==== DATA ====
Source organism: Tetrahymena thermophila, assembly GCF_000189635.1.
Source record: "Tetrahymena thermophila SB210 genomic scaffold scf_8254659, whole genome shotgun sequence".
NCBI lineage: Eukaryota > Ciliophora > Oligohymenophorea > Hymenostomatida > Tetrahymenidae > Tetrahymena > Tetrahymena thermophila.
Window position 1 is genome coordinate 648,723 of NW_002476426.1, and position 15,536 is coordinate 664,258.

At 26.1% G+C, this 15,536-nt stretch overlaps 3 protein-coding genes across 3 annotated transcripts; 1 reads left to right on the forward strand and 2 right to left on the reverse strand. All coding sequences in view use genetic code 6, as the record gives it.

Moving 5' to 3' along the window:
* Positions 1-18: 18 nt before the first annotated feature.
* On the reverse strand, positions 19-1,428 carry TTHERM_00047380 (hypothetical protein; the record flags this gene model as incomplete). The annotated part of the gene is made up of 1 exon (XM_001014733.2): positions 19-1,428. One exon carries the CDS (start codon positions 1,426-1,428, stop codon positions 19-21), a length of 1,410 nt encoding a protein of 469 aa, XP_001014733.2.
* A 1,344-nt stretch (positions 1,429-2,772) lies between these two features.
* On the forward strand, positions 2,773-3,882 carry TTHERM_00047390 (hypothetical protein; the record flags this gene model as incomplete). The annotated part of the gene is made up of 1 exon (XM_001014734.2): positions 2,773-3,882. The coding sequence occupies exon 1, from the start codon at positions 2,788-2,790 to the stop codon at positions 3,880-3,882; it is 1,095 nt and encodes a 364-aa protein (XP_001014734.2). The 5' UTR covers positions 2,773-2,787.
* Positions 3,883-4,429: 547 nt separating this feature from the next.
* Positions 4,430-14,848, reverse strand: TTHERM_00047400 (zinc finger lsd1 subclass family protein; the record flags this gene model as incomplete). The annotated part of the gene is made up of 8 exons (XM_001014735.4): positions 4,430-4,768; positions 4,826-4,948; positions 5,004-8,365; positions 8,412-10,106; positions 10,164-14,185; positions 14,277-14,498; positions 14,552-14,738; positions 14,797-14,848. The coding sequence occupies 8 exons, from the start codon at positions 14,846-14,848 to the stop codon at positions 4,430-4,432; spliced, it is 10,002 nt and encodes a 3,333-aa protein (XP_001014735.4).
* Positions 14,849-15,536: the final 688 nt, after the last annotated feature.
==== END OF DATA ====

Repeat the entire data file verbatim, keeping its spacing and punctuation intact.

Source organism: Tetrahymena thermophila, assembly GCF_000189635.1.
Source record: "Tetrahymena thermophila SB210 genomic scaffold scf_8254659, whole genome shotgun sequence".
NCBI lineage: Eukaryota > Ciliophora > Oligohymenophorea > Hymenostomatida > Tetrahymenidae > Tetrahymena > Tetrahymena thermophila.
Window position 1 is genome coordinate 648,723 of NW_002476426.1, and position 15,536 is coordinate 664,258.

At 26.1% G+C, this 15,536-nt stretch overlaps 3 protein-coding genes across 3 annotated transcripts; 1 reads left to right on the forward strand and 2 right to left on the reverse strand. All coding sequences in view use genetic code 6, as the record gives it.

Moving 5' to 3' along the window:
* Positions 1-18: 18 nt before the first annotated feature.
* On the reverse strand, positions 19-1,428 carry TTHERM_00047380 (hypothetical protein; the record flags this gene model as incomplete). The annotated part of the gene is made up of 1 exon (XM_001014733.2): positions 19-1,428. One exon carries the CDS (start codon positions 1,426-1,428, stop codon positions 19-21), a length of 1,410 nt encoding a protein of 469 aa, XP_001014733.2.
* A 1,344-nt stretch (positions 1,429-2,772) lies between these two features.
* On the forward strand, positions 2,773-3,882 carry TTHERM_00047390 (hypothetical protein; the record flags this gene model as incomplete). The annotated part of the gene is made up of 1 exon (XM_001014734.2): positions 2,773-3,882. The coding sequence occupies exon 1, from the start codon at positions 2,788-2,790 to the stop codon at positions 3,880-3,882; it is 1,095 nt and encodes a 364-aa protein (XP_001014734.2). The 5' UTR covers positions 2,773-2,787.
* Positions 3,883-4,429: 547 nt separating this feature from the next.
* Positions 4,430-14,848, reverse strand: TTHERM_00047400 (zinc finger lsd1 subclass family protein; the record flags this gene model as incomplete). The annotated part of the gene is made up of 8 exons (XM_001014735.4): positions 4,430-4,768; positions 4,826-4,948; positions 5,004-8,365; positions 8,412-10,106; positions 10,164-14,185; positions 14,277-14,498; positions 14,552-14,738; positions 14,797-14,848. The coding sequence occupies 8 exons, from the start codon at positions 14,846-14,848 to the stop codon at positions 4,430-4,432; spliced, it is 10,002 nt and encodes a 3,333-aa protein (XP_001014735.4).
* Positions 14,849-15,536: the final 688 nt, after the last annotated feature.